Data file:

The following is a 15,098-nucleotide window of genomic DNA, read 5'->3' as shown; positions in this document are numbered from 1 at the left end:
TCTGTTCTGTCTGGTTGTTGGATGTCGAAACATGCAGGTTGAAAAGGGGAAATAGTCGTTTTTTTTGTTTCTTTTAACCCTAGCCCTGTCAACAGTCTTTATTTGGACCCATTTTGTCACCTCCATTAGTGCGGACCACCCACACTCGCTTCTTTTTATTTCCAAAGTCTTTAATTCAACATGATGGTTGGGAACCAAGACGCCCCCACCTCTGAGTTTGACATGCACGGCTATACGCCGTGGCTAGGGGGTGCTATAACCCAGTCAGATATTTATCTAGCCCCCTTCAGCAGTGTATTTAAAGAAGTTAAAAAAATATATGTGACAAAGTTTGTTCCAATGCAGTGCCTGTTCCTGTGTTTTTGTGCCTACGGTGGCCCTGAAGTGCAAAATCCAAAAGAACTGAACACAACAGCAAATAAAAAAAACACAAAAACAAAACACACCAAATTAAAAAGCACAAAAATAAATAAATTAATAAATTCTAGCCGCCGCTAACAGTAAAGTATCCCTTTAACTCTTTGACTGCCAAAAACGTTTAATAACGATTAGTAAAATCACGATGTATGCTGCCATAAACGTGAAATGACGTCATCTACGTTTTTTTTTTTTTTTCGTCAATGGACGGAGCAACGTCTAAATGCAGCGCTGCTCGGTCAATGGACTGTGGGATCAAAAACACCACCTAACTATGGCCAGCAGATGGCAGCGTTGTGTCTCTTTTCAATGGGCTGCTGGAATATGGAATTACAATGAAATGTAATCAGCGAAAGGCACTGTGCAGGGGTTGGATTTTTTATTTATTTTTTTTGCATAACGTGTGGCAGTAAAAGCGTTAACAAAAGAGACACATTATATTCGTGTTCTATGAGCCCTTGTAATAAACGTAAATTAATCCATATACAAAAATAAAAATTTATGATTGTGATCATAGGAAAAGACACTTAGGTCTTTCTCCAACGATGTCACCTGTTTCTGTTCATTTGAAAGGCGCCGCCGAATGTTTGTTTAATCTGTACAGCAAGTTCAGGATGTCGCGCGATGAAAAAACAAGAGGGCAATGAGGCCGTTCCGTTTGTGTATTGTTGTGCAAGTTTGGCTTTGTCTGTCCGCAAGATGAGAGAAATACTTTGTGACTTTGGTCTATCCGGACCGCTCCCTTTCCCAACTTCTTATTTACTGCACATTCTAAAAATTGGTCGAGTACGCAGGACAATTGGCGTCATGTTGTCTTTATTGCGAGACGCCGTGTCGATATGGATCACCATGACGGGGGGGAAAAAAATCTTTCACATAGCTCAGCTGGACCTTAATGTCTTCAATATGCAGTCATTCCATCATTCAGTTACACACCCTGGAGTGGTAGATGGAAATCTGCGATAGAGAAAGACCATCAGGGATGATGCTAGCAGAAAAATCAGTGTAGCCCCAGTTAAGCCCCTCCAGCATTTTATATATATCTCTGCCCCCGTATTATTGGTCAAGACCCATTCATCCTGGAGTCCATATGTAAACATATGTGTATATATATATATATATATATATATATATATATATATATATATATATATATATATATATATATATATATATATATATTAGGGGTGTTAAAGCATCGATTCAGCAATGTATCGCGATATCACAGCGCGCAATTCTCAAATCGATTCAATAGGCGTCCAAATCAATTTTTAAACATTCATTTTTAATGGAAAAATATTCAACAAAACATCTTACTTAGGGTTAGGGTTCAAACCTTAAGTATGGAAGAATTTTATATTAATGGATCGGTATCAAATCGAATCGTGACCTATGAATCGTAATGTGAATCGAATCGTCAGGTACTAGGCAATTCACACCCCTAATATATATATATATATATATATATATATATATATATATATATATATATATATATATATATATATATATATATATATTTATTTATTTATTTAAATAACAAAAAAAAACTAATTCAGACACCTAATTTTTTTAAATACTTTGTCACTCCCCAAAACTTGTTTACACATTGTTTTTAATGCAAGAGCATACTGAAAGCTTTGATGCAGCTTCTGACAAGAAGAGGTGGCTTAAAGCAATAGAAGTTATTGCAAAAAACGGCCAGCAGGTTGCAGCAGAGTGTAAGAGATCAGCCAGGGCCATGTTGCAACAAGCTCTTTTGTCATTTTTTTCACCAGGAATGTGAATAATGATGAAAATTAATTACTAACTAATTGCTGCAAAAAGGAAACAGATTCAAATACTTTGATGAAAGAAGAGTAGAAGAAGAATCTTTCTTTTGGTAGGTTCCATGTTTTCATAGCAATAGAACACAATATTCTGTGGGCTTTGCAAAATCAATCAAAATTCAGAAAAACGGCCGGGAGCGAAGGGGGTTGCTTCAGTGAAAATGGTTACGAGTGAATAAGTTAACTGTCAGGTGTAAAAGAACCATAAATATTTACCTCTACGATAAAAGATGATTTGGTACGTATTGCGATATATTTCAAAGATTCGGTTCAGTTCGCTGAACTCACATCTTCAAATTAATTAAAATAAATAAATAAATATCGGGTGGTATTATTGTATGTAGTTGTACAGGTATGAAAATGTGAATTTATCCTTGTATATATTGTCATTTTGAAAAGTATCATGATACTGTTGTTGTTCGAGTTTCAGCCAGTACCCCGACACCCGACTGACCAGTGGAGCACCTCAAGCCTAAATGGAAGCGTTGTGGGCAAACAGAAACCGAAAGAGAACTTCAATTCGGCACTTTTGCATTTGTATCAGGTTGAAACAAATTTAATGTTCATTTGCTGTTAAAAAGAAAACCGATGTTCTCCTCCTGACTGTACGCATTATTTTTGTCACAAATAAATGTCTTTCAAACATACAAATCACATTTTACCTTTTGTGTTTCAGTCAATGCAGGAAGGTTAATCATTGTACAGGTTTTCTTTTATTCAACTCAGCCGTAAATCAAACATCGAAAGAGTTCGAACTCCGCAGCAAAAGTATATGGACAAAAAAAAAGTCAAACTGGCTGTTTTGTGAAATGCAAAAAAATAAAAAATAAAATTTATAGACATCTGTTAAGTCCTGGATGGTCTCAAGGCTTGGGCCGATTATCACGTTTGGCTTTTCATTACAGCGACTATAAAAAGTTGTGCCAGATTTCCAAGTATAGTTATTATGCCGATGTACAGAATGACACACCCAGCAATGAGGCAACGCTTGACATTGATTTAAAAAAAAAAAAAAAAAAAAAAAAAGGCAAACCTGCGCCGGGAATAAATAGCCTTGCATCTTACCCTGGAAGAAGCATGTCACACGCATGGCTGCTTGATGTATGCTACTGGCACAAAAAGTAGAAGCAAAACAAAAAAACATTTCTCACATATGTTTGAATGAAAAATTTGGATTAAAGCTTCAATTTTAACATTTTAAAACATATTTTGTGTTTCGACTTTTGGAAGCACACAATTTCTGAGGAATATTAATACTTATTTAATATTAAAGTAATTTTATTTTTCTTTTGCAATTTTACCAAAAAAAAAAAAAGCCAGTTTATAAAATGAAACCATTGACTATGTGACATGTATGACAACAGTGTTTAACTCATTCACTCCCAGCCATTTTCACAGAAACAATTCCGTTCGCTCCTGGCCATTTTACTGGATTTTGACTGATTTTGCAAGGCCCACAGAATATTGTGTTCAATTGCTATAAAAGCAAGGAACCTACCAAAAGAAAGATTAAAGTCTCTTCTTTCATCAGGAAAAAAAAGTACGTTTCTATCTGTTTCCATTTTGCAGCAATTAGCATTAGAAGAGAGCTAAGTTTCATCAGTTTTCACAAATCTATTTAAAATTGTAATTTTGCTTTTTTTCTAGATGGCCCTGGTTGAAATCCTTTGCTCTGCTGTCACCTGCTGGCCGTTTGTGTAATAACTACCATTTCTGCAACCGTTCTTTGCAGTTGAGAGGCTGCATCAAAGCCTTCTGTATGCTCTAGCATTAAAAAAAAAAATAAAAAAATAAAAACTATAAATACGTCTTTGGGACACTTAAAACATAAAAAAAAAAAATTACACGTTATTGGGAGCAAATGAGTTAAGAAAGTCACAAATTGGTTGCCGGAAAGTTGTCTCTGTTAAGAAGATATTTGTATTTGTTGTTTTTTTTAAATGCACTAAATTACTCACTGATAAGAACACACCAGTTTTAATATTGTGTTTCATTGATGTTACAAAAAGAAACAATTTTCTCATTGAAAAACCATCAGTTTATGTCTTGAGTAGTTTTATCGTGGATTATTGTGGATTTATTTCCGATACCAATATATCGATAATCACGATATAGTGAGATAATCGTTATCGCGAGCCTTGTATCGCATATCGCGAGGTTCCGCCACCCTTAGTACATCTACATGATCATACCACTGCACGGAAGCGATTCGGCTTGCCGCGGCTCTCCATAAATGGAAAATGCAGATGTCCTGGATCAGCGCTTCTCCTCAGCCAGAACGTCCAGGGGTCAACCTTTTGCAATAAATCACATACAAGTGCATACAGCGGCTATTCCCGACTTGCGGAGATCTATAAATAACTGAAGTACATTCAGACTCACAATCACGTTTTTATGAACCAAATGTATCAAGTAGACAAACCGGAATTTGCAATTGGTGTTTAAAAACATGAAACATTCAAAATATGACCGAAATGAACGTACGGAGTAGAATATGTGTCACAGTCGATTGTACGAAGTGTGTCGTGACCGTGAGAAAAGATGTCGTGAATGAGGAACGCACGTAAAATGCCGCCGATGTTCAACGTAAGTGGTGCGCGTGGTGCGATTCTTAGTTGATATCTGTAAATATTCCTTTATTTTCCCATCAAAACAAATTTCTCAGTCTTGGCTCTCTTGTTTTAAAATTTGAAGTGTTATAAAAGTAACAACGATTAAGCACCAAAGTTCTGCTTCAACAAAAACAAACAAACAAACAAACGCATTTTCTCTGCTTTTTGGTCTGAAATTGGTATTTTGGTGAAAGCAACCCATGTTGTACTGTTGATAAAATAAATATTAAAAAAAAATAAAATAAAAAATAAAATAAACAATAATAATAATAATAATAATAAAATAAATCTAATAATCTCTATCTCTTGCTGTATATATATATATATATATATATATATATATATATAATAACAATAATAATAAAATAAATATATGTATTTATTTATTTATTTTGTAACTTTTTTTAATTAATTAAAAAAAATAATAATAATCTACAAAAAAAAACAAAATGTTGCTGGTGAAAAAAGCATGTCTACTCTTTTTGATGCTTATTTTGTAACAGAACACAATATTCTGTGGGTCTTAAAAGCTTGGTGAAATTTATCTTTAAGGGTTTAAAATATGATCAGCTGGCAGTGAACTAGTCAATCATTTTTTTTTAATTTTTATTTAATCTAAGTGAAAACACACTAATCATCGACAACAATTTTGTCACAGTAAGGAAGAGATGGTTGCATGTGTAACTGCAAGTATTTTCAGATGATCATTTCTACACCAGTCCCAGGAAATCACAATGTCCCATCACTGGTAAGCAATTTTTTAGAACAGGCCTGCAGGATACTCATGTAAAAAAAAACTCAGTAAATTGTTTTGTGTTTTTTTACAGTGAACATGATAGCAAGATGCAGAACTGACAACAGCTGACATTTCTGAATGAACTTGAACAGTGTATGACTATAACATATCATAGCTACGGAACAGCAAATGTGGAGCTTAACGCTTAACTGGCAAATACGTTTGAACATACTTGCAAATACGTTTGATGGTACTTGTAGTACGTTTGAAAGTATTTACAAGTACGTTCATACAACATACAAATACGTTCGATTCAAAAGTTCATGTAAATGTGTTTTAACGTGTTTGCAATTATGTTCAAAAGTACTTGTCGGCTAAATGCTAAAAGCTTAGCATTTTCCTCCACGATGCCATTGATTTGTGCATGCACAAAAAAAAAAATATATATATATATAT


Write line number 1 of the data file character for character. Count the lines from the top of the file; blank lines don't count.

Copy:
The following is a 15,098-nucleotide window of genomic DNA, read 5'->3' as shown; positions in this document are numbered from 1 at the left end: